Social media has accelerated the metabolism of rumor-mongering to a speed faster even than email, often with profoundly negative consequences. A recent comment by Spike Lee, who is promoting a new movie about the epidemic of gun violence in Chicago, struck a chord. Gangsters respond to unfiltered, unmediated Instagram, Twitter and Facebook posts “not by typing something on their phones but by bang, bang, bang,” Lee told CNN’s Anderson Cooper.

With email and social media, people create insular networks of like-minded people who rarely question one another’s biases and assumptions. There are no fact-checking intermediaries in social media. The nature of social, cultural, economic and political reality is so complex that anyone can put a plausible-sounding but profoundly wrong spin on just about any issue. Everyone believes what they want to believe, and society schisms into mutually uncomprehending factions.

I don’t see how it ends well.

— JAB

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14 responses to “The Decline of Fact-Based News

  1. I would argue that these days there is an avalanche of information – and the idea of journalistic (and other) …”gate-keepers” has radically changed.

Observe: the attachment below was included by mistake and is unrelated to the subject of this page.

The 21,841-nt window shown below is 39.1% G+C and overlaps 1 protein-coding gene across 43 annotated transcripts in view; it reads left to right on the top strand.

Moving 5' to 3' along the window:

people are not only changing history – they are changing realities… to suit their personal beliefs even when those things are totally contradicted… if it suit their politics.. it becomes an article of faith… to “believe”.

    I would assert that many today – actually do not want facts. they purposely eschew data coming from one part of the govt – even as they are using data from another part of the govt! It’s totally loony!

  2. The arrival of the Internet cracked the MSM’s stranglehold on defining what is news. Couple that with the same institution’s desire to write for itself, rather than an audience that is more and more diverse in what it wants and believes and the descent began. The Internet also brought the public with access to news sources from around the nation and around the world.